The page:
Automating Cataract Detection and Care Decisions
AI algorithms for image analysis hold promise for the future. Cheryl Guttman Krader reports.
Artificial intelligence (AI) with enhanced computing power and the increasing availability of big data brings new opportunities for developing novel systems and strategies for cataract detection, grading, and management, said Sheila John PhD, at the ARVO 2021 virtual meeting.
“Cataract is the leading cause of preventable blindness. Early detection and treatment can alleviate the suffering of cataract patients and prevent visual impairment from turning into blindness. AI deployed to diagnose cataract would also reduce ophthalmologists’ current workload and potentially enable them to serve more patients,” said Dr Sheila John, Head of Teleophthalmology and E-learning, Sankara Nethralaya, Chennai, India.
“Artificial intelligence is still relatively underexplored in cataract-related clinical practice and services, but it is poised to introduce a paradigm shift in the future. Despite the hype, however, it is important to keep our mind and focus grounded on the ultimate goal of implementation and patient safety.”
In her presentation, Dr John discussed studies of AI-based algorithms for automated cataract assessment using slit-lamp or fundus photographs. Researchers from China utilised deep learning via a residual neural network to create a three-step, sequential AI algorithm for cataract diagnosis and referral. The first step involves capture mode recognition. Next, lens state is diagnosed as normal, cataract, or postoperative intraocular lens. Last, detected cataracts are categorised by type and severity and management, either follow-up or referral for tertiary care, is determined. In their evaluation, the researcher found that the system performed robustly for completing all three tasks.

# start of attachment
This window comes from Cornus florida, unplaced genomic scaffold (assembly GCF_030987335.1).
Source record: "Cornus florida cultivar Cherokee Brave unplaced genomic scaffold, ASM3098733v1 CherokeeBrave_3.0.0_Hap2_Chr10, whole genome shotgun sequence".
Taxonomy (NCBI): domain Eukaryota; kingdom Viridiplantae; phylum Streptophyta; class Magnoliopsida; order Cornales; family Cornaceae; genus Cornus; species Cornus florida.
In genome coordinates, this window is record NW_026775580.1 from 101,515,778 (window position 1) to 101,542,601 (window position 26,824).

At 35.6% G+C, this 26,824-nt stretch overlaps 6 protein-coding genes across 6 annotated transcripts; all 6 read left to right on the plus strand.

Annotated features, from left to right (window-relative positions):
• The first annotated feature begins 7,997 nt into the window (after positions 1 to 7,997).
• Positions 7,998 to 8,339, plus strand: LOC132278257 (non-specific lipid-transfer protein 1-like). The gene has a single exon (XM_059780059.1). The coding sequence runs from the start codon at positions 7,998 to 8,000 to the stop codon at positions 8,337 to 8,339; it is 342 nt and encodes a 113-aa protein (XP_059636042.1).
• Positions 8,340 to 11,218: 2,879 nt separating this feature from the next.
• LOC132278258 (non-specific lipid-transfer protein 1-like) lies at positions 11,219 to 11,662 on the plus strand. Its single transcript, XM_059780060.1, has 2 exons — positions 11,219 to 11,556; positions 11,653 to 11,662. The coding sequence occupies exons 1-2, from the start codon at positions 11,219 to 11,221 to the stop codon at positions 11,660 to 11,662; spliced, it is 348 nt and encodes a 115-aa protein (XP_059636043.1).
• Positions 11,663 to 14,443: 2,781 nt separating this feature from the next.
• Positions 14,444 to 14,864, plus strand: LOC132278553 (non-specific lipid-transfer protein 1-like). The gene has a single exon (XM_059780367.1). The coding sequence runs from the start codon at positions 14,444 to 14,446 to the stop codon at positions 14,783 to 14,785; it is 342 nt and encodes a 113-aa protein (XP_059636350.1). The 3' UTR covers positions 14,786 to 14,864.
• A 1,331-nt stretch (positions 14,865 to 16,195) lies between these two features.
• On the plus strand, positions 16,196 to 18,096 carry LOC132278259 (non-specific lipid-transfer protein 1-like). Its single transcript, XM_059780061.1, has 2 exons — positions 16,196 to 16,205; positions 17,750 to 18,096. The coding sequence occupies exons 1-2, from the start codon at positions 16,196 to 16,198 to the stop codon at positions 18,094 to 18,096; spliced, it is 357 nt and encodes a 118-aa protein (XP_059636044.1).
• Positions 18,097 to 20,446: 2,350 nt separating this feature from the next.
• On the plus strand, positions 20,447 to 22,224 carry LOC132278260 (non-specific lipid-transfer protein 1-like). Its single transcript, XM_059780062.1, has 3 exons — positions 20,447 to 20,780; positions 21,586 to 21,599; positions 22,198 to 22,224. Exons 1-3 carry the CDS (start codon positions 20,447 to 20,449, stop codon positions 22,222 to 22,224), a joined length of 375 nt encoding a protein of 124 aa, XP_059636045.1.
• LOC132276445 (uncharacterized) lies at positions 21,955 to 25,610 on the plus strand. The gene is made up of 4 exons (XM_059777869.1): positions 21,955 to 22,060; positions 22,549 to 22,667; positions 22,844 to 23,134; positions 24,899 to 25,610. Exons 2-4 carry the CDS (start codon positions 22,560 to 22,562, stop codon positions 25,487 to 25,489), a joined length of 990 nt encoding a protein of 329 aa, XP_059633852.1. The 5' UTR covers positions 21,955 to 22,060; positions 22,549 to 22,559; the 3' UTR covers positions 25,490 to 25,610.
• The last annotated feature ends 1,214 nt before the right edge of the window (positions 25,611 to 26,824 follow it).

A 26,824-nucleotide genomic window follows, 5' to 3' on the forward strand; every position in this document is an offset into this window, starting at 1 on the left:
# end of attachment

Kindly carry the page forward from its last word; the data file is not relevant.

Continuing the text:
Recognising the increasing use of retinal imaging for diabetic retinopathy screening in primary care settings, another group of Chinese researchers developed an algorithm for cataract detection and severity grading based on classification of retinal image visibility. With ratings by experienced ophthalmologists serving as the ground truth, the algorithm correctly classified 94% of images for cataract detection and 91% of images for cataract severity.
Dr John noted that retinal imaging of patients who reside in rural communities without access to eye care providers is an opportunistic screening tool for automatic cataract detection as digital images of the lens may be acquired at the same session and transferred to a remote reading centre for automatic cataract detection and grading.
“In the future new AI systems can potentially provide better outreach for cataract screening, especially in rural or less resourced areas. With the increasing availability of ocular imaging modalities, including handheld retinal cameras or slit lamp adapters attached to smart phones, these imaging modalities are increasingly cheaper, easy to use, and can be used by trained technicians.”
Sheila John PhD: email@example.com
Figure 1 Retinal imaging used for automatic detection of diabetic retinopathy and cataract screening.